days weeks ago, I wrote a blog post (link) about a (unsuccessful) WordPress bruteforce attack agains this site. I captured the attackers’ traffic in a big pcap file. It was a good opportunity to perform a quick analysis to try to extract some statistics. Here follow more details about the attackers. I extracted the offending IP addresses (15K+) and fired a big Nmap against them. I agree this was a rude approach and, in some countries, port scanning is prohibited. No complaint was received and I detected only one “back” scan from one of the targets. [Note: during the scan, no kid, no animal was injured and no attempt to abuse resources was performed]
The first scan took a lot of time (but I was not in a hurry) because I used the “-O” switch to enable the OS detection. Here is a first table based on the scan results: The operation systems distribution. Not a big surprise, a lot of different Linux distributions! But Windows Microsoft Server 2003 in a nice 9th position. Later in the list, there are lot of broadband routers from multiple vendors.
After the operating systems detection, it’s normal to have a look at the available ports. The following graph represents the top-50 of ports (with the Nmap states “open” or “filtered“). No surprise, HTTP is the winner.
The other top protocols prove that lot of IP addresses were broadband routers. Then, I scanned again but only interesting ports and executed Nmap scripts against them (-sC). Let’s focus on the open Telnet(TCP/23) port. In this case. It’s scarying to see so many telnetd open in the wild also Linux boxes or Cisco devices! Below in the list, I also found some NASes and… one AS/400!?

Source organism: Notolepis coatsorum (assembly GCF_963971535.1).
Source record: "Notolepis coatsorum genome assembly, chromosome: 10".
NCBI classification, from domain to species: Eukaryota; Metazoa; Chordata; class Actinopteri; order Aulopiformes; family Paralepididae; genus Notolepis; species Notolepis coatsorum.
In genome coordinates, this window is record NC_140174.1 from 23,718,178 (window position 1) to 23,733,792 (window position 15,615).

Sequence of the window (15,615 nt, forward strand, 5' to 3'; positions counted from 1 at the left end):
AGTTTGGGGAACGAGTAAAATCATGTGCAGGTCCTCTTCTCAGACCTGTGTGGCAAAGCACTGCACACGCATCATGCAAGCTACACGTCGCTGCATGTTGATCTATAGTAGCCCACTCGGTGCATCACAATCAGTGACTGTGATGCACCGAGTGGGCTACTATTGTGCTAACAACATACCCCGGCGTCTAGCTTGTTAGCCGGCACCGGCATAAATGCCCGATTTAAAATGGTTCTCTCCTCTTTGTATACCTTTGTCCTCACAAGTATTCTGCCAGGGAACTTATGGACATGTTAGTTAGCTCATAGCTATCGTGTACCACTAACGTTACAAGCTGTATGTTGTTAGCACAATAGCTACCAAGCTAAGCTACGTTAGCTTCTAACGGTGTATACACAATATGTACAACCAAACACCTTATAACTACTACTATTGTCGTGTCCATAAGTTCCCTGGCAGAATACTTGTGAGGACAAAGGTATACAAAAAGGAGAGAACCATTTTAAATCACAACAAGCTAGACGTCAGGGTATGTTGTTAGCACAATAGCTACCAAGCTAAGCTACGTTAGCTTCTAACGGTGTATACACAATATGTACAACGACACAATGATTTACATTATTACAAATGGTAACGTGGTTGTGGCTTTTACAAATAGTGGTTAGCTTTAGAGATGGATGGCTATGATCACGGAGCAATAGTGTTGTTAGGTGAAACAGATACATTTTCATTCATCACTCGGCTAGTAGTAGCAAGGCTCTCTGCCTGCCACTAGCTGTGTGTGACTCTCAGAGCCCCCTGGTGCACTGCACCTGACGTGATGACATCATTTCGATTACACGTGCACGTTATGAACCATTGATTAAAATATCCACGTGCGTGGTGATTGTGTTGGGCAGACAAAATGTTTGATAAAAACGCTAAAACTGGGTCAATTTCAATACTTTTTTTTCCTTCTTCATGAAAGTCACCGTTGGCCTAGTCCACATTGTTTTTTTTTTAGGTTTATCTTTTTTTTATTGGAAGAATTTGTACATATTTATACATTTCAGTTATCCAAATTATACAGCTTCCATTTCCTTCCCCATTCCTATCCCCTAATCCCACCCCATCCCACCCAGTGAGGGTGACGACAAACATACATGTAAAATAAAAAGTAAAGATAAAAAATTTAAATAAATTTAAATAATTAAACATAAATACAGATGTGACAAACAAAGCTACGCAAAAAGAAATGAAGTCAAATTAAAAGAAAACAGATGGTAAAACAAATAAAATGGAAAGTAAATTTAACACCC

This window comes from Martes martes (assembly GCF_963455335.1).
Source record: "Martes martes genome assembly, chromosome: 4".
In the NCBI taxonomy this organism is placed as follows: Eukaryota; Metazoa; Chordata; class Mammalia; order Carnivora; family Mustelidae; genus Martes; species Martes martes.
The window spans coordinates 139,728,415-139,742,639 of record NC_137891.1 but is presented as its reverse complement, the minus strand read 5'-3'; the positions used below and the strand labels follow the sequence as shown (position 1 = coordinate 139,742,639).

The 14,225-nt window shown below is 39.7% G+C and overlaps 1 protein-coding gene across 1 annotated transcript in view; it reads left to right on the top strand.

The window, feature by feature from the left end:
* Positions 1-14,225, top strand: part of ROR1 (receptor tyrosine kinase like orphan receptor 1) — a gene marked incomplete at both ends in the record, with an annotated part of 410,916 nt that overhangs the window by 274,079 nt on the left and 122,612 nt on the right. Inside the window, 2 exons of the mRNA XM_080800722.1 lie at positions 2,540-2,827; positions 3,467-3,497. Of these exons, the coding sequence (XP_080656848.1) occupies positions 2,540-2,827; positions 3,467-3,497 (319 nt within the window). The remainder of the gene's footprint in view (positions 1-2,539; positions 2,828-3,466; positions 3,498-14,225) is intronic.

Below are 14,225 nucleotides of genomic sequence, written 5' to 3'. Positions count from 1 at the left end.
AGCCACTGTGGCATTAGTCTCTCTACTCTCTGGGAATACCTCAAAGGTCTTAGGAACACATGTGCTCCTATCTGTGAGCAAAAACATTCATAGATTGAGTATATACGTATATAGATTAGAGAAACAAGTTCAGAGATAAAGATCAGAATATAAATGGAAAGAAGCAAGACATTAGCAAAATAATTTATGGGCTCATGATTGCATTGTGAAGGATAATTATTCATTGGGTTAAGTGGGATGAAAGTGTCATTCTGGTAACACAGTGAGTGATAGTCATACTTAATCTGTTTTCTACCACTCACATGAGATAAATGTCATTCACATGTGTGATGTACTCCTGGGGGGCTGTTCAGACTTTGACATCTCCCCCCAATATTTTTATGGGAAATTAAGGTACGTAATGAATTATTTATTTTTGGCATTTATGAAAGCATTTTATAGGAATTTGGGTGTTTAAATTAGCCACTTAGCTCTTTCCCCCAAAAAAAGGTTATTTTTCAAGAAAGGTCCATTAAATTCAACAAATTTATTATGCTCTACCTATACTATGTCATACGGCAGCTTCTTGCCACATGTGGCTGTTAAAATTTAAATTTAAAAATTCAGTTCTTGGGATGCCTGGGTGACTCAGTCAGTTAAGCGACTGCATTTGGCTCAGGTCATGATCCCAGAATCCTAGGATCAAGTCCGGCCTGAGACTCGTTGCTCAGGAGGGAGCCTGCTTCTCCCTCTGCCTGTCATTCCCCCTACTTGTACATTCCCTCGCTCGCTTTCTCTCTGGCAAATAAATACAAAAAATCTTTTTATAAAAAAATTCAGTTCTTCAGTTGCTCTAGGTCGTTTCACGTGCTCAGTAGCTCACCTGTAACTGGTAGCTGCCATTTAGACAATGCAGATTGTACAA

What about the HTTP servers? There was plenty of them but some interesting:
- Lot of webcams (Avtech, Panasonic, …)
- VMWare ESXi Server
- Fortigate firewalls
- Cisco SPA112 VoIP Adapter
- Checkpoints firewalls
- Cisco IOS
- SoftPerfect Bandwidth Manager (WTF?)
- Siemens Simatic HMI Miniweb
- Sonicwall firewalls
- Bluecoat proxies
- Juniper firewalls
By seeing the huge number of “commercial” solutions, it means that lot of IP addresses were used in companies. Another tempting port to probe is… 445! Here again, plenty of interesting information:
Host script results: | smb-os-discovery: Windows XP | LAN Manager: Windows 2000 LAN Manager | Name: CARWASH\SECURITY |_ System time: 2013-07-05 13:51:56 UTC+3 | nbstat: NetBIOS name: SECURITY, NetBIOS user: <unknown>, NetBIOS MAC: xx:xx:xx:xx:xx:xx | Name: SECURITY<00> Flags: <unique><active> | Name: CARWASH<00> Flags: <group><active> | Name: SECURITY<20> Flags: <unique><active> | Name: CARWASH<1e> Flags: <group><active> | Name: CARWASH<1d> Flags: <unique><active> |_ Name: \x01\x02__MSBROWSE__\x02<01> Flags: <group><active>
In total, 227 hosts offered SMB services directly on the Internet. Personally, I liked the “SECURITY” in the output above.
Finally, is this scan relevant or not? I don’t think so. It was performed a few days after the attack (which runned also during a few days) and, seeing the high number or broadband connections, their IP address was renewed for a while. I scanned hosts which were not involved in the attack. The list of open ports is too wide to be reported here… Remote access, facilities (printers, UPS), file transfers, email (POP3, IMAP (!)) … Finally, here is an idea of the topology: